Known honor killings first arrived in North America in 1989, when Palestina Isa's father, an Abu Nidal Palestinian terrorist and his wife, her mother, both slaughtered their hard-working and much-abused 16 year old daughter Palestina. Her crime? She was becoming too "American," too independent, too academically ambitious--and she had a friend, a boy, who was an African-American. Her mother held her down and her father butchered her with tremendous animal ferocity.

On January 1st of this year, Yasser Said shot his daughters Sarah and Amina to death in Dallas and probably escaped back to Egypt. Like Palestina, they were teenagers (aged 17 and 18). Their mother collaborated in their murder by luring them back home to their deaths. The FBI has been hunting for Said and recently featured him on their Ten Most Wanted List. They described Said as having committed an "honor killing."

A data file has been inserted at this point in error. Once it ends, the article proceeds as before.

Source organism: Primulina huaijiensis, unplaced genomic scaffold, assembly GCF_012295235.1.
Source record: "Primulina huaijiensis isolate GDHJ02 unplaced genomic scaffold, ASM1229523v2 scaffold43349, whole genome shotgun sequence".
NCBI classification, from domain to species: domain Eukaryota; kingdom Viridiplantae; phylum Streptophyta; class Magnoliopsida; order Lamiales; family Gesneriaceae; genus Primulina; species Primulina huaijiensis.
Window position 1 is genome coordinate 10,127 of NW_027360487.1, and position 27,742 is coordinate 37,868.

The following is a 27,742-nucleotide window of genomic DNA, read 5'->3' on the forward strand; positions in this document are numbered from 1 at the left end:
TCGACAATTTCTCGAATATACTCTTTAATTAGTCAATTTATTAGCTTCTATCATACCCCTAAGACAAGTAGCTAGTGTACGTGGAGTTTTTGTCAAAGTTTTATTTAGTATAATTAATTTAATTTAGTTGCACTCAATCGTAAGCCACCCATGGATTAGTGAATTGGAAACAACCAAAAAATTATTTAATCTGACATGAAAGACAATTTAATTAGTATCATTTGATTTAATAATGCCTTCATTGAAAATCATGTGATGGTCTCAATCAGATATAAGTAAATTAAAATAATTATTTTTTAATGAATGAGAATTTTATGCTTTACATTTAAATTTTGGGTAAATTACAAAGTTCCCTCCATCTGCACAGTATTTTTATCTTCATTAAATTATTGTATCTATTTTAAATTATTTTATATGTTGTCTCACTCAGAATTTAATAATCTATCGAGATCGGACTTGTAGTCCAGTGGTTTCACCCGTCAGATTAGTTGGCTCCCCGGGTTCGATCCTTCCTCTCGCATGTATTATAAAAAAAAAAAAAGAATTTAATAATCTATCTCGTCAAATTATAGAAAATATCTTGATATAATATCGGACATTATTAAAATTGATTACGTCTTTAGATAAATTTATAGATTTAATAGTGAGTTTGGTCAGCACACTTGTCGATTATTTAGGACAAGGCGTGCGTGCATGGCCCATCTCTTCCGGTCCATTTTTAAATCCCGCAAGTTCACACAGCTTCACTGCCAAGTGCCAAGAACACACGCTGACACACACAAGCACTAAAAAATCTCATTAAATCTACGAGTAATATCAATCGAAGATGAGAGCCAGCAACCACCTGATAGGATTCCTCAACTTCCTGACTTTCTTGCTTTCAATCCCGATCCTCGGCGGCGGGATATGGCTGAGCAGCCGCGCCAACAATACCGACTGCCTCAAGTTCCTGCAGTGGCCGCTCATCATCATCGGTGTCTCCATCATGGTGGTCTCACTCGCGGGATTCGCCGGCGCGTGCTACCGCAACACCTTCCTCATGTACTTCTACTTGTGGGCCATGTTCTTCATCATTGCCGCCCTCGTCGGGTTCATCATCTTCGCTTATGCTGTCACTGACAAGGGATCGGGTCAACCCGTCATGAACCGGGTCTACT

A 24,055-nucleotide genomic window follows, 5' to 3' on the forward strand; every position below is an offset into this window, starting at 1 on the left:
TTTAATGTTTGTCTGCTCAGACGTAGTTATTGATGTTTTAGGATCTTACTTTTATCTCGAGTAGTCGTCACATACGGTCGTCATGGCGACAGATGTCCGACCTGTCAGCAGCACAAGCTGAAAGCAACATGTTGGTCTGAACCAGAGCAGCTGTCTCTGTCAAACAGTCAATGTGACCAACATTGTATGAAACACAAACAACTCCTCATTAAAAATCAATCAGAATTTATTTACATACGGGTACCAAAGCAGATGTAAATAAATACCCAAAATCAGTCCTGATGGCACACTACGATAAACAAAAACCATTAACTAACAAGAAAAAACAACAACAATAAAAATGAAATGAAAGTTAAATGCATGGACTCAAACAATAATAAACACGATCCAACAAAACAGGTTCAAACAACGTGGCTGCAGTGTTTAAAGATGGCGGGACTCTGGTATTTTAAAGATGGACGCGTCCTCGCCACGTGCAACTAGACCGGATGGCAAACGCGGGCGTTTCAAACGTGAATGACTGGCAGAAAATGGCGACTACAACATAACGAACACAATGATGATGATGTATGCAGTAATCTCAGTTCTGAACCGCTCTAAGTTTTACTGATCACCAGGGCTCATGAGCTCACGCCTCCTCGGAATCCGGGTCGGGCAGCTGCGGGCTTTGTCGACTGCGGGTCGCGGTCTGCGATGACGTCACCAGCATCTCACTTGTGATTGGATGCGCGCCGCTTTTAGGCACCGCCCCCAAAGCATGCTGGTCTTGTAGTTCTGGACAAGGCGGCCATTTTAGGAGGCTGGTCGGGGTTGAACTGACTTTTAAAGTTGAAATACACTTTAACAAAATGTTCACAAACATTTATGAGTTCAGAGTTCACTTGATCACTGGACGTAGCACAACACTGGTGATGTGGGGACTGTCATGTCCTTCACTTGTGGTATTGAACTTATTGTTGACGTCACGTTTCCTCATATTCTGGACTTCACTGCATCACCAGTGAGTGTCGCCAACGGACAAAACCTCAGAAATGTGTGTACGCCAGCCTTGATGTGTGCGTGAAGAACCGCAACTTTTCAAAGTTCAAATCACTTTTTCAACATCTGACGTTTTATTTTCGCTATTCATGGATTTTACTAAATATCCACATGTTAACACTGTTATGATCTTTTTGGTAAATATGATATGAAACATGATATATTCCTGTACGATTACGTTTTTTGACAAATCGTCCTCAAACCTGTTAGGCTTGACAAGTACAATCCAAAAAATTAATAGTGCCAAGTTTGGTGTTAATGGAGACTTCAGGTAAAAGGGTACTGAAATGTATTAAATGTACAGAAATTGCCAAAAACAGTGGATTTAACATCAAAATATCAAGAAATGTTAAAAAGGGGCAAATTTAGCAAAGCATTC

For reasons that remain unclear, within a week, the FBI removed that description. Some say that the Bureau caved into Islamist pressure. Others, myself included, suggest that it would not necessarily help them capture Said if he were seen as a "Muslim hero," who was being persecuted because he is a Muslim.

After Parvez was honor killed, Mohammed Elmasry, of the Canadian Islamic Congress, was quoted as saying: "I don't want the public to think that this is an Islamic issue or an immigrant issue. It is a teenager issue."

Islamists insist that honor killings have nothing to do with Islam. They say that it is a "cultural" but not an "Islamic" crime. They are wrong. Islamists also say that honor murders are the same as domestic violence. All men, all religions engage in it. Wrong. Most honor killings are committed by Muslims who believe that what they are doing is a sacred, religious act. They may misunderstand the Qu'ran but as yet, no mullah or imam has stood up in the global, public square to condemn such murders as dishonorable and anti-Islamic. No fatwa has ever been issued against a Muslim honor killer.